The engineer that I am, I always like to analyze a problem before jumping to conclusions and working on a solution. More than often there are multiple ways to solve a problem and sometimes a combination of solutions works better than just one.
To change Ratchet’s riding position from leaning forward to upright, I could raise the handlebar using handlebar risers or by using fork spacers. I chose to do a little bit of both because adding too long handlebar risers could mess with the steering and adding too long fork spacers could mess with the dynamics of the motorcycle. After all the Duke 390 has a short wheelbase and moving its center of gravity up needed to be done carefully.
Along with raising Ratchet’s handlebar by a couple of inches using handebar risers, I borrowed a couple of fork spacers from a friend and fit them. The fork spacers were 63 mm long (about 2.5 inches) and had the effect of raising the handlebar even more.
The result was this.
In order to test out these mods this past weekend I took Ratchet for a long ride to Kumbharli along with a bunch of friends. We rode up and down NH 17. Its twists and turns and long straight stretches turned out to be just the kind of road I wanted to put Ratchet through.
First up was a ride-it-like-you-stole-it speed test. The secluded four lane Sawantwadi bypass was apt for this test. I dug my helmet into my tank bag and twisted the throttle till I could twist it no more. I touched 145 kmph a couple of times and then braked hard to come to a stop. The motorcycle behaved itself perfectly. No sign of hesitation or unease whatsoever.
Next I wanted to check whether the mods I made to Ratchet had an adverse impact on cornering. At the outset I have to place on record that I’m more of a cruiser and less of a speed demon. I’m more than happy to watch people do all kinds of stuff on their crotch rockets and clap from the sidelines. So I was quite surprised to see that I scored 4 out of 5 on the Metzeler fun meter (that’s what I’m calling it). Not bad for a first attempt at riding like a hooligan.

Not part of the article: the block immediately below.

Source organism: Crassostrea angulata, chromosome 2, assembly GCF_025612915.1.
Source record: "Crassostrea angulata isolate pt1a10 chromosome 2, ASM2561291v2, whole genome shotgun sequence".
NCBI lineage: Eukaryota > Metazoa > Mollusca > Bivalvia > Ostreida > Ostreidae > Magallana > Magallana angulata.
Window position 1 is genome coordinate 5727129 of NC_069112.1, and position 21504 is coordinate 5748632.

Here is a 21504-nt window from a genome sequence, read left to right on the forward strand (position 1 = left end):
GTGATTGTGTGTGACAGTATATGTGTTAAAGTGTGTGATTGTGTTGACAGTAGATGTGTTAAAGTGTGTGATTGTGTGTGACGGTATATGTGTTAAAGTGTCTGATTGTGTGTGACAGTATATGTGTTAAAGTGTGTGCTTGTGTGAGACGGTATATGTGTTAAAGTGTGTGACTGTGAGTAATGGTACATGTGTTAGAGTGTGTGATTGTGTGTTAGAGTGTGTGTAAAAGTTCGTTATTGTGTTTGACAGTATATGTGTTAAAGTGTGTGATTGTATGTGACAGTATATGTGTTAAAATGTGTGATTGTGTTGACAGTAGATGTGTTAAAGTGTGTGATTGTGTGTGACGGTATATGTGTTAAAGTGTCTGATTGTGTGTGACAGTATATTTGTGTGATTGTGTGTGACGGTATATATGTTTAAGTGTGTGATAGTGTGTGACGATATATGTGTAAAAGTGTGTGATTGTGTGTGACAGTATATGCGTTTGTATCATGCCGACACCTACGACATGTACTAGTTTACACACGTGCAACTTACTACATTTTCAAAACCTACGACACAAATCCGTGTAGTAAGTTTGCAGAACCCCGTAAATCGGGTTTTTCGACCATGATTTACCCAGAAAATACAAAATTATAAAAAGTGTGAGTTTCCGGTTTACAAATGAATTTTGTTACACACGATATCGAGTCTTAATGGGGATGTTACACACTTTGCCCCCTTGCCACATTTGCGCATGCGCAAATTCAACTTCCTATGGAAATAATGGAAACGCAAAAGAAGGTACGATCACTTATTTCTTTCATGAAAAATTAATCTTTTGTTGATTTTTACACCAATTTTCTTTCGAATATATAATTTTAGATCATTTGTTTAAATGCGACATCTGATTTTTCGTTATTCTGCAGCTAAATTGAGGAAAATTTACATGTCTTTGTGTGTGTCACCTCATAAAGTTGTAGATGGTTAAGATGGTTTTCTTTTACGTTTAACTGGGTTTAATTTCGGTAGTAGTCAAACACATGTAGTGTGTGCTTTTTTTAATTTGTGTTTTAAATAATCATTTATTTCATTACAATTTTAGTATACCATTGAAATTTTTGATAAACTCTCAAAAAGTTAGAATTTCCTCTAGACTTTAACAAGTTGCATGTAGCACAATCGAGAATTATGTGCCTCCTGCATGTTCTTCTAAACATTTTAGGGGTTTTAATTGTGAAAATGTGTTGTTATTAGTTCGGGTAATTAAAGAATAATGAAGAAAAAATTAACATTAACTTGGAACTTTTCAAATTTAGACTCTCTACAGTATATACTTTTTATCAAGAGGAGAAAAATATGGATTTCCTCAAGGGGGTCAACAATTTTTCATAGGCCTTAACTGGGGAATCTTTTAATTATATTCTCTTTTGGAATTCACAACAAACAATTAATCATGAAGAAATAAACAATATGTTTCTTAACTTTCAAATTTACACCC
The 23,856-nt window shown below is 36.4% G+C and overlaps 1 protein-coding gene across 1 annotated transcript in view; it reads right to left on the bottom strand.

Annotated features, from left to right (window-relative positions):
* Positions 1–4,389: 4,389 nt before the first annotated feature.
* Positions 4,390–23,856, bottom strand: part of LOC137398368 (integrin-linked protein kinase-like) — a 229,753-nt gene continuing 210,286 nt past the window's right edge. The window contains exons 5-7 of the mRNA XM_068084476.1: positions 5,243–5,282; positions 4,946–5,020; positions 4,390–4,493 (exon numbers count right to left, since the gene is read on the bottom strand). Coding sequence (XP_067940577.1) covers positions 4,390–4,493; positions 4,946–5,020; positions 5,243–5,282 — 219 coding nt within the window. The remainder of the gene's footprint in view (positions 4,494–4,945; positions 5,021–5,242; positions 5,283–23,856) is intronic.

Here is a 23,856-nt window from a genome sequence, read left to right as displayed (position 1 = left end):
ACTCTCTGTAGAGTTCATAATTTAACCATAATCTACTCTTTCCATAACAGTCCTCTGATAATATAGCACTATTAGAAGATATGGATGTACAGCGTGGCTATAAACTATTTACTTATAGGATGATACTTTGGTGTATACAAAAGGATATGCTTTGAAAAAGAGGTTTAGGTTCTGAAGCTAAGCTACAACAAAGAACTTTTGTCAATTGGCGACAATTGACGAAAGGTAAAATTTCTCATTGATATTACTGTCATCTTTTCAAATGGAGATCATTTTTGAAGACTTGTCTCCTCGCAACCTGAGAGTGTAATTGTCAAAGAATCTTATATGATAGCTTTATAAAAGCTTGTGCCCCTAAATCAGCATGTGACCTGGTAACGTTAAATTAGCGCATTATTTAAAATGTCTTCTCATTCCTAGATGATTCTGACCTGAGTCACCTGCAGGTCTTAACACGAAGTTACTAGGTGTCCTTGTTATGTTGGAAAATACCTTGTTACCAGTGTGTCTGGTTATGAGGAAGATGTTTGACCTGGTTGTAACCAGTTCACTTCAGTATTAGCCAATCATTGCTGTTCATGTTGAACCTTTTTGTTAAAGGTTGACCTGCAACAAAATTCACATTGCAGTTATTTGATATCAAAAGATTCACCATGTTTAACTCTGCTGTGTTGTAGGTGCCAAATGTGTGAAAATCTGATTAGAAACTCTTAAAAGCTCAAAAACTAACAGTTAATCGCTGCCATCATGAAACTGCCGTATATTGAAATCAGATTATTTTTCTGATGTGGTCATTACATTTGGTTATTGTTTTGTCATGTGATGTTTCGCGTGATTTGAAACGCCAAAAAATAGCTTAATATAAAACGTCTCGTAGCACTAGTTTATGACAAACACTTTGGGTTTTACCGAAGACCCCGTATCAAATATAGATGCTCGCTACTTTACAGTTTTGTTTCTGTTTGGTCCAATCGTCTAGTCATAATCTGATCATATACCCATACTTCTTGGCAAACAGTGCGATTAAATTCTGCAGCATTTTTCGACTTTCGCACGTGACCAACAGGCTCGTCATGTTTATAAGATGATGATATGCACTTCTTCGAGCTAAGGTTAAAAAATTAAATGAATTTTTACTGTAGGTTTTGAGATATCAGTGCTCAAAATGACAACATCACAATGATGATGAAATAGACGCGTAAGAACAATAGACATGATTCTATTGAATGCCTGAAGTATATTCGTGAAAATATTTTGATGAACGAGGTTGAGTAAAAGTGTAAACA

Ratchet behaved himself on corners and hair pin bends. At one point I started having too much fun and had to hold myself back. I realized that I was beginning to ride like the kids on their Dukes who I curse from my car as they zip around traffic and flaunt all rules. Clearly Ratchet had become bad company and I was loving it. And that scared the crap out of me. 🙂
As regards riding posture, I think these mods nailed it. I rode close to 700 kms over the weekend and experienced no back or neck pain whatsoever. I was sitting upright as if I was riding an adventure motorcycle.
With these mods I can easily see myself riding Ratchet all day for days on end. I thought I would need to move the foot pegs forward. But raising the front of the motorcycle did something and the foot pegs didn’t seem out of place anymore. I could stand on the foot pegs and run over speed breakers and rumblers without a problem. Everything seems to have fallen into place. The transformation of Ratchet to a KTM 390 Adventure is complete.
Only a few minor mods are left, none of them being structural. One involves docking the ridiculous tail of the motorcycle and installing a tail tidy. Another is elongating the side stand by an inch to compensate for the fork spacers. I need to finding a more powerful bulb for the headlight. I also plan on installing a pair of LED auxiliary lamps for improved night riding. Maybe change the rear tire to a Ceat Vertigo Sport for off-road use. Stuff like that.